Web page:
The future of industry is “intelligent.” The growing convergence of products, software, and services holds the key to the next big transformation opportunity for organizations across industry. But importantly, any transformation isn’t about optimizing a process for efficiency gains; it means doing so at scale, and doing it sustainably to create more value for stakeholders – society, customers, and employees.
As the process of Intelligent Industry picks up, and as the business case for sustainability grows by the day, how much are the two concepts intertwined and mutually compatible? What is the role of Intelligent Industry in transforming and contributing to the sustainability agenda of organisations? How is technology helping manufacturers to achieve the goals set by their sustainability agendas?
“Intelligence” is driving the sustainability paradigm
An industry report claims the phenomenon of Intelligent Industry is fostering synergies between the digital and engineering worlds to help companies manufacture intelligent products, operations, and services at scale. And while we talk of Intelligent Industry, its complement of new-age technologies will extend sustainability across the entire value chain. Technologies like AI, ML, data analytics, and digital twins are enabling companies to better utilize resources, simulate emissions, and optimize supply chain and transportation networks.
Through simulations and scenario analysis, predictive modelling and operational efficiency, digital tech is allowing organizations to optimize their resource utilizations. Unilever’s example is quite fascinating. The company used a digital twin to set manufacturing parameters; for example, resetting the temperature at which soap is pushed out before it is cut into bars. It resulted in savings of $2.8 million by reducing energy usage and improving productivity by 1–3 percent.
Singapore has taken logistics technology to another level. Through a digital twin model called Virtual Singapore, city authorities plan emergency evacuation routes, or guide traffic via real-time inputs. They can even identify likely dengue outbreaks by measuring the density of people bitten by disease-carrying mosquitoes.
Intelligent Industry is synonymous with all things “smart” – smart products, smart systems, smart technologies, even smart cities – all of which are core to the manufacturing industry. It is the next generation of digital transformation, and its wide range of contributions shows it is creating huge opportunities and unleashing innovation for a profitable and sustainable future.
The business case for a sustainable strategy
Even after setting ambitious targets in operations, not many organizations are on track to become sustainable manufacturers. The majority of manufacturers are still focused on traditional lean manufacturing, rather than on Green or Sustainable manufacturing which follows the comprehensive ‘6R’ approach of Reduce, Recycle, Reuse, Recover, Redesign and Remanufacture. In contrast, Lean manufacturing is only focused on Reduce (waste elimination) and Green manufacturing emphasizes on ‘3R’ approach of Reduce, Reuse, and Recycle.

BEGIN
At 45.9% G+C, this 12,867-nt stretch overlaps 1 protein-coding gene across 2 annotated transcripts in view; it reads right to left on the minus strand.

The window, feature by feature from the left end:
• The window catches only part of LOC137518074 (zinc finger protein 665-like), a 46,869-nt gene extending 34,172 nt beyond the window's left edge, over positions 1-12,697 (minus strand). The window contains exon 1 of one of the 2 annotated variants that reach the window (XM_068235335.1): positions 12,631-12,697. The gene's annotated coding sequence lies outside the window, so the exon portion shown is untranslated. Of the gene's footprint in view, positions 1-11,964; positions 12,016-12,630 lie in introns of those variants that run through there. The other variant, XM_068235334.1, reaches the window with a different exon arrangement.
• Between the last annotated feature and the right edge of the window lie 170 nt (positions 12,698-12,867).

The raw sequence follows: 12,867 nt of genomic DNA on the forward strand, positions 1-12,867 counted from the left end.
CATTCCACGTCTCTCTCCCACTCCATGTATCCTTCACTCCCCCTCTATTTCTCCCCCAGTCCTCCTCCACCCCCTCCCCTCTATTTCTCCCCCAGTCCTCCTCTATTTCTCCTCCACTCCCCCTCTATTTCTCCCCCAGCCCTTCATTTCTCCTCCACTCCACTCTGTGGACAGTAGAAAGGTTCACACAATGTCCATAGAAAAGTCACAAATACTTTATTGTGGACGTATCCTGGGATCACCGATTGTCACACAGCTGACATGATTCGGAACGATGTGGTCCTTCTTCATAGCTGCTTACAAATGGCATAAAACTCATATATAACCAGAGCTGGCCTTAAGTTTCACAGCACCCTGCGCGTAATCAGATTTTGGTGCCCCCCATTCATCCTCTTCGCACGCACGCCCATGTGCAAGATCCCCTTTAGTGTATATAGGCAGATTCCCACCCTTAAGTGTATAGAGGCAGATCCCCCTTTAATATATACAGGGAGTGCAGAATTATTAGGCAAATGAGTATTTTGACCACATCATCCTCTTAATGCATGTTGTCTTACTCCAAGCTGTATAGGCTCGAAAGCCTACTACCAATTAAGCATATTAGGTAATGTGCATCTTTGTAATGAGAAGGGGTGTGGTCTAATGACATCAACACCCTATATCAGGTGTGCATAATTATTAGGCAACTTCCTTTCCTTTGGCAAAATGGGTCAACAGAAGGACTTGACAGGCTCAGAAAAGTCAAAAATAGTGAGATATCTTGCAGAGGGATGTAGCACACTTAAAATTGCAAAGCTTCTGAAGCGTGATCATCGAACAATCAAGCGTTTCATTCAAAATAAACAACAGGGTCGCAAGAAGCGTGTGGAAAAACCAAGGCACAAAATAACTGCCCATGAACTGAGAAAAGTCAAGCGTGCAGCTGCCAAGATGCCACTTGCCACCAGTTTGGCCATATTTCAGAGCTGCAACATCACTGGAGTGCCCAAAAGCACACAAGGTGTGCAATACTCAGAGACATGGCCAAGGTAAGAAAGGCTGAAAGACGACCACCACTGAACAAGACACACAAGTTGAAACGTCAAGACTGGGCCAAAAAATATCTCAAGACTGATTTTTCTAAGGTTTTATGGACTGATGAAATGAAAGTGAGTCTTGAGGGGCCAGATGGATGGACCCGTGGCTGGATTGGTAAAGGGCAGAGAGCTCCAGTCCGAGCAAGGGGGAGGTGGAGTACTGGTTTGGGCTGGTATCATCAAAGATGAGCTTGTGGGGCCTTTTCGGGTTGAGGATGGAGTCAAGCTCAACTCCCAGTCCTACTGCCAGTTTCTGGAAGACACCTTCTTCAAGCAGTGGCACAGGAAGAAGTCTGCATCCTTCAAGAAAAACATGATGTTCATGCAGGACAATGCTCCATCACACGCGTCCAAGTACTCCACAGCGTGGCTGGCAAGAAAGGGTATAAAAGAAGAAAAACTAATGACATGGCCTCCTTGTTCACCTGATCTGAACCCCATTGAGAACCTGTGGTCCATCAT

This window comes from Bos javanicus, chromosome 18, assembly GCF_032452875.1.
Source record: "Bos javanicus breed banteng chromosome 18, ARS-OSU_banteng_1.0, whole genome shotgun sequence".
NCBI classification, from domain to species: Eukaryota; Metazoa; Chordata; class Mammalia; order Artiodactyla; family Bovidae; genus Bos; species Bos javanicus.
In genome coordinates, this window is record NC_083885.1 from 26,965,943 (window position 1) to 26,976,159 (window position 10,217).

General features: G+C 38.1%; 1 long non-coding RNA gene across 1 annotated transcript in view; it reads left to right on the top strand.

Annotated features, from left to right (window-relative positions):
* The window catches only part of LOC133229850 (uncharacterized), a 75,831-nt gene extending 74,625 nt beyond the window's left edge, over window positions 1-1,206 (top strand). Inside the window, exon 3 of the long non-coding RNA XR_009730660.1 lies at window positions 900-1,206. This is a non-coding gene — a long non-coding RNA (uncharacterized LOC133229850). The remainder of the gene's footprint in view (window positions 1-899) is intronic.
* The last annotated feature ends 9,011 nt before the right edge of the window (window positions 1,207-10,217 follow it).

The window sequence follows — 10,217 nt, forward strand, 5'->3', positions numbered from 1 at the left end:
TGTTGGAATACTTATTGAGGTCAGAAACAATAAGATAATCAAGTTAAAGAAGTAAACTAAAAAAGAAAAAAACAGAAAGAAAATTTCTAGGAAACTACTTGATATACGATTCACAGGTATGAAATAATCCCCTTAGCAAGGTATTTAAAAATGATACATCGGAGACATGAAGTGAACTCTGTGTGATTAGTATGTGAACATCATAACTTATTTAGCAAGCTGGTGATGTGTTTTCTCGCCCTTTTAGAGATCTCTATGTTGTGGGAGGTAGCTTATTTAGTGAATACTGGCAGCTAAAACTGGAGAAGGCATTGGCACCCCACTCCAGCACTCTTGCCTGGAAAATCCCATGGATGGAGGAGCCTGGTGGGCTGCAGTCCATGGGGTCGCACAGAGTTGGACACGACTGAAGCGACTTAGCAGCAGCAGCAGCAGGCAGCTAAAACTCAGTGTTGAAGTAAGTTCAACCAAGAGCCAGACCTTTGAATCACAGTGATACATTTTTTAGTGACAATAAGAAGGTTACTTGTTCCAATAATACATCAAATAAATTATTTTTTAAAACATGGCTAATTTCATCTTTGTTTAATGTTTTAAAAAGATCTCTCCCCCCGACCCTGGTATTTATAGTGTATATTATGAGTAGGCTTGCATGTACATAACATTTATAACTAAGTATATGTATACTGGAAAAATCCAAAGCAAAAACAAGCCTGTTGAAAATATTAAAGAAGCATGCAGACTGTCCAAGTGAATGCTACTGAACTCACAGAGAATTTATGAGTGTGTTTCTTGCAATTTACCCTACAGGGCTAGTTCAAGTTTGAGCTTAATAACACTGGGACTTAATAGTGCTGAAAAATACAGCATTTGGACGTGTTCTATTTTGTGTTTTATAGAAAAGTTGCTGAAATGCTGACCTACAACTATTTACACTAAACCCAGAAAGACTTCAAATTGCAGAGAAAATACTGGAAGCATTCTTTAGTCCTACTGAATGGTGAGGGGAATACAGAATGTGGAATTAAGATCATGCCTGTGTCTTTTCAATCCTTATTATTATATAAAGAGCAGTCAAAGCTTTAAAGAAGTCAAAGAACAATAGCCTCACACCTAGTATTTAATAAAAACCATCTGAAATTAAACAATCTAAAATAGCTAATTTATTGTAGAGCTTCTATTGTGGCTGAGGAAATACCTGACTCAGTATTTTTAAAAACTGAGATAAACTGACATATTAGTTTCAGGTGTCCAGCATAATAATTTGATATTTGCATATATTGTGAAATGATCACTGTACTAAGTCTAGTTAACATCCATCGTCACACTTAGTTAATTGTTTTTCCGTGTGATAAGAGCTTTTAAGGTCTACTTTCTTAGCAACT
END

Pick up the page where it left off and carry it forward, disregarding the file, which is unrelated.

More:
Most attention is given to Scope 1 emissions (direct emissions owned or controlled by the organization), but less attention is given to Scope 2 (indirect emissions; for example, those caused by generating electricity used by an organization) and Scope 3 (all other emissions generated within an organization’s value chain, including upstream and downstream emissions). Also, the lack of synergy between business and sustainability executives significantly hinders progress in this regard.
But there appears to be a silver lining. Of late, concerns regarding climate change and regulatory pressures are forcing organizations to change – for the better. We are seeing a growing market segment that is very carbon-conscious and willing to pay a premium for products that offer sustainable solutions. This is creating a vast array of opportunities for businesses to be economically profitable – and environmentally responsible.
Today, there is recognition that Intelligent Industry and new-age technology is key to driving progress and extend sustainability across the value chain. With technologies like AI, ML, data analytics, and digital twins enabling companies to better utilize resources, simulate emissions, and optimize supply chain and transportation networks, organisations are beginning to take notice – and action.
Industry research suggests that a majority of organisations believe that technology will be key to their sustainability strategy. And we see significant adoption of technologies to drive sustainability in manufacturing: a high number of companies are adopting automation, AI and machine learning, while an equally high number are employing data analytics for sustainable operations.
For an Intelligent and Sustainable future
To convert sustainability ambition into reality, manufacturers should enable an alignment between business teams and sustainability executives, break down large but vague targets into smaller and measurable metrics, work with customers and suppliers to reduce indirect emissions, build transparency through credible reporting, and position technology at the core of their efforts.
Clearly, sustainability is the future. If the industries of today are not building products that are intelligent enough to create a sustainable future, those products may not have a future at all – which is reason enough to drive the future of business on this path.
The article has been written by Clifton Menezes – India Head of Group Portfolio, Capgemini